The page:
The Tragedy of Marie Adelaide
Of all the rulers of western European countries in the first quarter of the
twentieth century, few are as unknown to British and American historians as Marie
Adelaide, Grand Duchess of Luxembourg during World War I. The small size of her
realm alone does not explain history's neglect; by all accounts Marie Adelaide was an
extraordinary personality whose short and tragic life was spent amid revolutionary
turmoil and the chaos of the Great War. She has been called both a failure and a saint,
and there is evidence for both views.
What follows is a brief summary of the career of the Grand Duchess which I
hope to develop more fully as documentary sources become available.1 Although short
accounts of her reign are given in various general histories of Luxembourg, especially
those in French, German, and Luxembourgeois, the only full length biography in any
language appears to be Edith O'Shaughnessy's , published in 1932 and long out of print.
Unfortunately this work contains almost no precise documentary references. The
author, now deceased, often relied on apparently undocumented, sometimes
anonymous eyewitness accounts of key events in the life of her heroine, and perhaps
was herself a confidante of the grand duchess. To the enigma of Marie Adelaide is thus
added the mystery of Edith O'Shaughnessy and her sources _ a necessary further
research project for the modern biographer.2
Marie Adelaide was born on June 14, 1894 and died on January 24, 1924, ruling
Luxembourg from 1912 (when she came of age at eighteen) until her forced abdication
in 1919. After her resignation she roamed Europe in a vain search for spiritual peace,
unsuccessfully attempting convent life first with the Carmelites and then with the Little
Sisters of the Poor before dying in exile, apparently of an illness contracted while
working with the poor in Rome. On these few facts all sources agree, but not on much
No sooner had she come to the throne in a wave of popularity, the first sovereign
in two centuries to be born on Luxembourg soil and a very beautiful and devout young
woman, than her devotion to the Church and to her duties as a Catholic ruler landed
her in bitter controversy. In a speech on her coronation day she had stated, ". . . I will be
faithful to the noble motto of our ancient house: I will stand fast! [Je maintiendrai]"3
In the mind of the Grand Duchess, "standing fast" meant promoting the common
good of her subjects, including the defense of their Catholic faith, to the full extent of
the powers accorded to the sovereign by the constitution of Luxembourg. She is said to
have remarked of the Catholic Faith of her subjects, "I will not allow their most
precious heritage to be stolen while I have the key."4 It soon became clear to all, both
from the words and actions of the Grand Duchess, that she took to heart the motto of St.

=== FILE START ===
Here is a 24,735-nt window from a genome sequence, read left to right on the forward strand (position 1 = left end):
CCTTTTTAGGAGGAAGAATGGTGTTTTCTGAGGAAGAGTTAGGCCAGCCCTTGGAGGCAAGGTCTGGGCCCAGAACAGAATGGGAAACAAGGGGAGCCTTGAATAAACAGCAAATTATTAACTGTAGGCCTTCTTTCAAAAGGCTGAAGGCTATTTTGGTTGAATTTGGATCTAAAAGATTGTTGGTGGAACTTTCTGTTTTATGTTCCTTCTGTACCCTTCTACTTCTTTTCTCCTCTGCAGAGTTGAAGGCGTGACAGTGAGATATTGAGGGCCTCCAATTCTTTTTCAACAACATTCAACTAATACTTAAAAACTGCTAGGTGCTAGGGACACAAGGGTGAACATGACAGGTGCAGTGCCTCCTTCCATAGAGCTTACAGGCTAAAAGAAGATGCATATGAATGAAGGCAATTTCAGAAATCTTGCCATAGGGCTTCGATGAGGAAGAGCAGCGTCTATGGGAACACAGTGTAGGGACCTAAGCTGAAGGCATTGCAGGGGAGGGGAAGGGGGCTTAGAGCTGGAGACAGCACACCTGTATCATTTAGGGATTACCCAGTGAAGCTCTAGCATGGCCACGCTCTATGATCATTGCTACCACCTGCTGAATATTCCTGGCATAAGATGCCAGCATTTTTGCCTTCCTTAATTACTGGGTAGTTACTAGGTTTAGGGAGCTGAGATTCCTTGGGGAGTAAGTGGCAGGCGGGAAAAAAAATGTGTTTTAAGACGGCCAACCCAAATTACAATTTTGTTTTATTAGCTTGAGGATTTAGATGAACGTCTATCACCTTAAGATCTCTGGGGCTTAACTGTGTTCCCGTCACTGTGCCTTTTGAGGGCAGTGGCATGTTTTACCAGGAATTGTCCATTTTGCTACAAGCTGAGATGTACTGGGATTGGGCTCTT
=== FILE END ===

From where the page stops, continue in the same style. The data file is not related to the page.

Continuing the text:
Joan of Arc, "Dieu premier servi."
Like the Austrian empress Maria Theresa, Marie Adelaide had not been trained
by her father in statecraft _ a fact to which she alluded in her accession speech. She was
therefore forced to rely to a large extent on the advice of experienced government
ministers, especially Minister of State Paul Eyschen who had been a major political
influence during the reign of Marie Adelaide's father, and wielded even more power
during the Grand Duke's fatal illness and the regency of his wife from 1907 to 1912.
Eyschen was to face unaccustomed opposition to his will from the new young
The first skirmishes between the two occurred over the appointments of political
radicals to government posts. Communism, socialism and anti-clericalism were gaining
momentum in Luxembourg, their proponents using democratic rhetoric to create
opposition to the Catholic monarchy. By contrast, Marie Adelaide was exceptionally
devout, a daily communicant devoted to Carmelite spirituality who was determined to
maintain the Faith among her people. To this end she revived pilgrimages and
processions of the Blessed Sacrament that had been allowed to lapse during the reign of
her Protestant father, and took part in them to the delight of her people. "Their faith
must not be less, but greater when I die," she was said to have argued, and "You know
the history of my people. Their prayers have often been their sole bread. Shall I offer
them the stone of unbelief?"5
Her most serious breach with Eyschen came over the proposal to reduce
religious instruction in the schools which the Grand Duchess, in opposition to the
wishes of her prime minister, refused to sign.6 The impasse caused Eyschen to prepare
and sign his resignation just before the heart attack which caused his death in 1915. The
instability of succeeding ministries and the growth of leftist political power led Marie
Adelaide to dissolve the Chambre and call new elections, which resulted in serious
losses to the left-wing parties, while it made them more determined to defeat her.7
Although the sovereign was careful to keep within the limits set by the
constitution, her enemies (and the enemies of the Church) exploited her political
difficulties to stir up sentiment against her. In addition to being charged with bowing
to clerical influence, she was accused of intransigence and authoritarianism.8 More
extravagant charges were soon to come.
The existence of Luxembourg as a nation-state has often been precarious,
surrounded as it is by its sometimes covetous neighbors, Belgium, France and
Germany. In its present form, Luxembourg is a spinoff of the Congress of Vienna
settlements, especially the Treaty of London in 1839. Another Treaty of London in 1867
provided for the neutrality of the new state.9 Hence the outbreak of World War I found
the country in a dangerous position, unable to defend itself from German invasion